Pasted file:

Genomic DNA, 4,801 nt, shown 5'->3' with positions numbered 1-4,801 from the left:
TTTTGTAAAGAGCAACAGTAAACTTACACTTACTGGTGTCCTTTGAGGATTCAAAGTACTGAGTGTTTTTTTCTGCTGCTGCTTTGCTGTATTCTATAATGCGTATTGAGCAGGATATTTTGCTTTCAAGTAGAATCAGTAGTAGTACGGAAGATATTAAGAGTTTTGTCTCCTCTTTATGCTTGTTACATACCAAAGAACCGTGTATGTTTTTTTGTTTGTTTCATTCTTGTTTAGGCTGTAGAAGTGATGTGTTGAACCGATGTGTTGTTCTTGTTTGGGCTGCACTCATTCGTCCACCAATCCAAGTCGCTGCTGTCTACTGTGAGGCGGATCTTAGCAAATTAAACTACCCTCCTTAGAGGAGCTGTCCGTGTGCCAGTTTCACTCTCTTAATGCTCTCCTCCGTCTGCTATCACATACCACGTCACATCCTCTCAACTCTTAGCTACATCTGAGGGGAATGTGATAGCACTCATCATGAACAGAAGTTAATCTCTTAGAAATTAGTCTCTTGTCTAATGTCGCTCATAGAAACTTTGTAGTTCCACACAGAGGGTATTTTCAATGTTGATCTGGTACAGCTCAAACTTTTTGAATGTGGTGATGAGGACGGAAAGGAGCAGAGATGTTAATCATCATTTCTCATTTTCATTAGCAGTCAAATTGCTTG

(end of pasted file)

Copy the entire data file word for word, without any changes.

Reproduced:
Genomic DNA, 4,801 nt, shown 5'->3' with positions numbered 1-4,801 from the left:
TTTTGTAAAGAGCAACAGTAAACTTACACTTACTGGTGTCCTTTGAGGATTCAAAGTACTGAGTGTTTTTTTCTGCTGCTGCTTTGCTGTATTCTATAATGCGTATTGAGCAGGATATTTTGCTTTCAAGTAGAATCAGTAGTAGTACGGAAGATATTAAGAGTTTTGTCTCCTCTTTATGCTTGTTACATACCAAAGAACCGTGTATGTTTTTTTGTTTGTTTCATTCTTGTTTAGGCTGTAGAAGTGATGTGTTGAACCGATGTGTTGTTCTTGTTTGGGCTGCACTCATTCGTCCACCAATCCAAGTCGCTGCTGTCTACTGTGAGGCGGATCTTAGCAAATTAAACTACCCTCCTTAGAGGAGCTGTCCGTGTGCCAGTTTCACTCTCTTAATGCTCTCCTCCGTCTGCTATCACATACCACGTCACATCCTCTCAACTCTTAGCTACATCTGAGGGGAATGTGATAGCACTCATCATGAACAGAAGTTAATCTCTTAGAAATTAGTCTCTTGTCTAATGTCGCTCATAGAAACTTTGTAGTTCCACACAGAGGGTATTTTCAATGTTGATCTGGTACAGCTCAAACTTTTTGAATGTGGTGATGAGGACGGAAAGGAGCAGAGATGTTAATCATCATTTCTCATTTTCATTAGCAGTCAAATTGCTTG